another funny verb, another wedding.
There is more to Mexico than meets the eye. It

is one of your favourites. Guitars,
violins, to have, to be, je t'aime. Old women
in blue dresses, keeping time to Je t'aime

is on the tape stuck in the stereo
of the truck as you drive through Mexico
to somebody else's wedding. Sunshine

is burning your ears and the skin around your funny bone;
arm out the window making shadows like birds
in the desert.

is not just a street band, the sons of old women in black lace shawls
at a small country wedding in Mexico. Call it something
else, your tape melting in the sunshine, call it music, love.

by Andrea Holland


look at you

london, with your
shaved boys, your candy buses, your black

your sleepless drag their blankets
lift them high off the wet pavement,
their clean dogs keep a solemn pace behind

in a west end alley restaurant the maître d'
greets all like a temple guardian, his palms

a cluster of men in black and white tiger print
suits hatch from a black rolls royce

look at you, london, your body alive
with seduced australians, gardens and streetlight and
beautiful secret people in coats

underground, blue veins, red arteries of cable
frantically unravel alongside the speeding tube,
lives undone

look at you, you tight up price, you
scaly fin, you broke, hemmed up lush, all
malachite and cheap glitter

even the pigeons hurry to ground, race on foot, join
the rush into your bonfire

even they will make airborne confetti of themselves
just so they can be lit by you

by Morgan Yasbincek


The Red Zone

I need to get back into the Red Zone
because I left something in the apartment
ten, twenty, thirty years ago.
And this little row of pants lining the alleyway,
handwashed, sparkling . . .
I need to climb these slate stairs.
Has anyone bothered with the locks?
And I thought the city so quiet
until helicopters drifted over my shoulder.
I need to get into that apartment
with its high ceilings, its whorey curtains,
the bat still flapping in the wardrobe,
a baby on the table.
Did someone leave a baby on the table?

by Julian Stannard


Poems from Reactions 4

Turning Into Men Again

This morning men are returning to the world,
waiting on the sides of blackened pavements
for a rickshaw to carry them away
on the sharp pins and soles of their dancing feet.

They must go to the houses of their childhoods
to be soothed. They must wait for the wheels
to appear from the thin arm of road.
They must catch the crack in the sky

where the light shifts from light to dark
to light again, like the body in the first stages of love;
angering, heightening, spreading.
Bent knees, bent breath.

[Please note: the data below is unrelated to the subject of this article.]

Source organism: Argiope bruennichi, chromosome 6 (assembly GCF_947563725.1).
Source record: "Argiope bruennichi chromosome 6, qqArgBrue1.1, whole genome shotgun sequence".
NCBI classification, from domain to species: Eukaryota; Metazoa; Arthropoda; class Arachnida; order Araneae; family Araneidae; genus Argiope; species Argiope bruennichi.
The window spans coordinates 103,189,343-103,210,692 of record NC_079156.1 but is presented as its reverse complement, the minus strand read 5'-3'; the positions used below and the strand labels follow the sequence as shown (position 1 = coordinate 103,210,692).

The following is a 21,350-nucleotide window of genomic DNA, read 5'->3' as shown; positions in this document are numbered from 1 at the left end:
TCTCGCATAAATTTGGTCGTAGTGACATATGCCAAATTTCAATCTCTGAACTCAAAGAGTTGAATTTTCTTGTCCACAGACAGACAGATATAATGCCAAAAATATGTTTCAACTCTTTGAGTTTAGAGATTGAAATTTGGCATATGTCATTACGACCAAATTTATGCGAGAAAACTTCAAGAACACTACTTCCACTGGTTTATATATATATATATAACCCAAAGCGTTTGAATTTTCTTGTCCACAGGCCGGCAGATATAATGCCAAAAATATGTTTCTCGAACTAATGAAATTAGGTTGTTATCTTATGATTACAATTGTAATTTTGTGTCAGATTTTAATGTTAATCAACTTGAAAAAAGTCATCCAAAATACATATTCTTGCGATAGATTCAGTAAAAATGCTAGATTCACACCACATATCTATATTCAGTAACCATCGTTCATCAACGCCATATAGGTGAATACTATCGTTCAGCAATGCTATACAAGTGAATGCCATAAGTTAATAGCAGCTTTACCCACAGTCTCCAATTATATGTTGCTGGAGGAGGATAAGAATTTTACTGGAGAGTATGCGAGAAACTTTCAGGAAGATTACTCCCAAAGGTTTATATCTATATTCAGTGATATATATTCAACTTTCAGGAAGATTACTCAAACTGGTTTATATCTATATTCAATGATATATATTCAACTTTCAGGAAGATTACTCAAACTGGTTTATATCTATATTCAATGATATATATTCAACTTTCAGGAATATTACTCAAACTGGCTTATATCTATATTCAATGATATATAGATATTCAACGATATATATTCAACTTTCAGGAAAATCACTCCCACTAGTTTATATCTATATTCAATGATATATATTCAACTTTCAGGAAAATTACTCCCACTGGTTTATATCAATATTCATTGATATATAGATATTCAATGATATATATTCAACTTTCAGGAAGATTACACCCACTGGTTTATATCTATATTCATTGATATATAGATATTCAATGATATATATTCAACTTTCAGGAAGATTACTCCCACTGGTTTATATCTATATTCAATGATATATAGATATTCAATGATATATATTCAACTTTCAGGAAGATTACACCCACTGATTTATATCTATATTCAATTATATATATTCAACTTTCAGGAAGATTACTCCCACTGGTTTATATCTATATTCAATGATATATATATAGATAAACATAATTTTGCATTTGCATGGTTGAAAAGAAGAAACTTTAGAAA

Now they are moving, changing colours.
Women are standing at the thresholds of doors,
holding jars of oil, buckets of hot water and salt,
calamine, crushed mint, and drink.

Some crawl into their mother ’s laps,
collapse against the heavy bosoms of old nannies,
search for the girl who climbed with them
to the tin roof for the first time.

Inside, in the shadows of pillars,
fathers and grandfathers are stepping down
from picture frames with secrets on their lips –
calling the lost in from their voyages.

by Tishani Doshi


Into the Rain

If I lean toward the day, toward your scent,
the sheep graze mildly on the slope.
We grow warm with the uphill walk,
the scent of jasmine ripening in the still air.

The sheep graze mildly on the slope,
glancing from time to time at the low field’s buttercups.
The scent of jasmine ripening in the still air –
the cast of your glance is that close.

Glancing from time to time at the low field’s buttercups,
we talk of what we see yet skirt desire.
The cast of your glance is that close.
Rain’s on the new breeze, rain’s underfoot.

We talk of what we see yet skirt desire;
we grow warm with the uphill walk.
Rain’s on the new breeze, rain’s underfoot
if I lean toward the day, toward your scent.

by Carrie Etter


At Evvo's, on Newport Road

Beyond ordinary consciousness, says Evvo,
there is a whiteness that may be mystical,
or it may be brain damage. He isn’t sure.
He glimpses it now and then, for milliseconds.
What we often thought was mystical was merely
chemical, he says, so this may be burnt wiring
but it could be the two-way mirror glimpsed
from the perfect angle, and the surprise is such
that each time we see it the angle is lost. Evvo draws
the bubbling water through the cotton wool
into the body of the syringe. They wear togas there,
he says, and he says that’s what makes him suspect
that this white city he has seen . . . oh . . . about seven times . . .
may or may not be real. He wants me to jack up.
It will be fine, he says. First thing you’ll do, he says,
is throw up, feel like shit for a while,
and then . . . and then . . . he hunts for the poetry . . .
you will see the sun break through to illuminate
a small field . . . the one field that had the treasure
in it. I call to him through the bathroom door
as I’m leaving . . . as he is vomiting
his last meal into the toilet bowl . . .
that it was strange to see him again,
so unexpectedly, after all these years.

by Alan Mumford